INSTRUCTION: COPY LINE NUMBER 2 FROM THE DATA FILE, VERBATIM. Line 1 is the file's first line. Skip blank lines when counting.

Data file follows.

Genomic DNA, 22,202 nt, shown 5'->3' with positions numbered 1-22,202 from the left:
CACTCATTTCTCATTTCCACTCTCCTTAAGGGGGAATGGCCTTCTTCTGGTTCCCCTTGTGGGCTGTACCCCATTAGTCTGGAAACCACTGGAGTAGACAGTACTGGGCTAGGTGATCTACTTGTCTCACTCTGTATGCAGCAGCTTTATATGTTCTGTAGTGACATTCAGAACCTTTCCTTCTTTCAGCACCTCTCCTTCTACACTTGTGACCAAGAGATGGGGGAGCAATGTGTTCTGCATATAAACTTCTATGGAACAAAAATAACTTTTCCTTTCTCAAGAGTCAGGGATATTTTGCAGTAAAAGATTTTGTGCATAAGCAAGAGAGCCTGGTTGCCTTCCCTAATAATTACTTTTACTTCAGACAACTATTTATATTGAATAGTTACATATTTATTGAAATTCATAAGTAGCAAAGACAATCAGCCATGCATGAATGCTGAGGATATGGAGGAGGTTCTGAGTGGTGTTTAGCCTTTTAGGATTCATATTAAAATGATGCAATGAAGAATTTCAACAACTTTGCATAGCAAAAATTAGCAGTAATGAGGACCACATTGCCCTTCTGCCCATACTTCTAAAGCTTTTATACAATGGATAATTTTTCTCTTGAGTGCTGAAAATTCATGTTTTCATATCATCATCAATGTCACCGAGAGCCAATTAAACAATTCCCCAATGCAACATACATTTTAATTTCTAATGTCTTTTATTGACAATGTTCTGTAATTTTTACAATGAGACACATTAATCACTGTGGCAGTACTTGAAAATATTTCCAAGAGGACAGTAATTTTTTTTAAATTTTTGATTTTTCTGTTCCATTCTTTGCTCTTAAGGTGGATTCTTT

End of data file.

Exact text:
CACTCATTTCTCATTTCCACTCTCCTTAAGGGGGAATGGCCTTCTTCTGGTTCCCCTTGTGGGCTGTACCCCATTAGTCTGGAAACCACTGGAGTAGACAGTACTGGGCTAGGTGATCTACTTGTCTCACTCTGTATGCAGCAGCTTTATATGTTCTGTAGTGACATTCAGAACCTTTCCTTCTTTCAGCACCTCTCCTTCTACACTTGTGACCAAGAGATGGGGGAGCAATGTGTTCTGCATATAAACTTCTATGGAACAAAAATAACTTTTCCTTTCTCAAGAGTCAGGGATATTTTGCAGTAAAAGATTTTGTGCATAAGCAAGAGAGCCTGGTTGCCTTCCCTAATAATTACTTTTACTTCAGACAACTATTTATATTGAATAGTTACATATTTATTGAAATTCATAAGTAGCAAAGACAATCAGCCATGCATGAATGCTGAGGATATGGAGGAGGTTCTGAGTGGTGTTTAGCCTTTTAGGATTCATATTAAAATGATGCAATGAAGAATTTCAACAACTTTGCATAGCAAAAATTAGCAGTAATGAGGACCACATTGCCCTTCTGCCCATACTTCTAAAGCTTTTATACAATGGATAATTTTTCTCTTGAGTGCTGAAAATTCATGTTTTCATATCATCATCAATGTCACCGAGAGCCAATTAAACAATTCCCCAATGCAACATACATTTTAATTTCTAATGTCTTTTATTGACAATGTTCTGTAATTTTTACAATGAGACACATTAATCACTGTGGCAGTACTTGAAAATATTTCCAAGAGGACAGTAATTTTTTTTAAATTTTTGATTTTTCTGTTCCATTCTTTGCTCTTAAGGTGGATTCTTT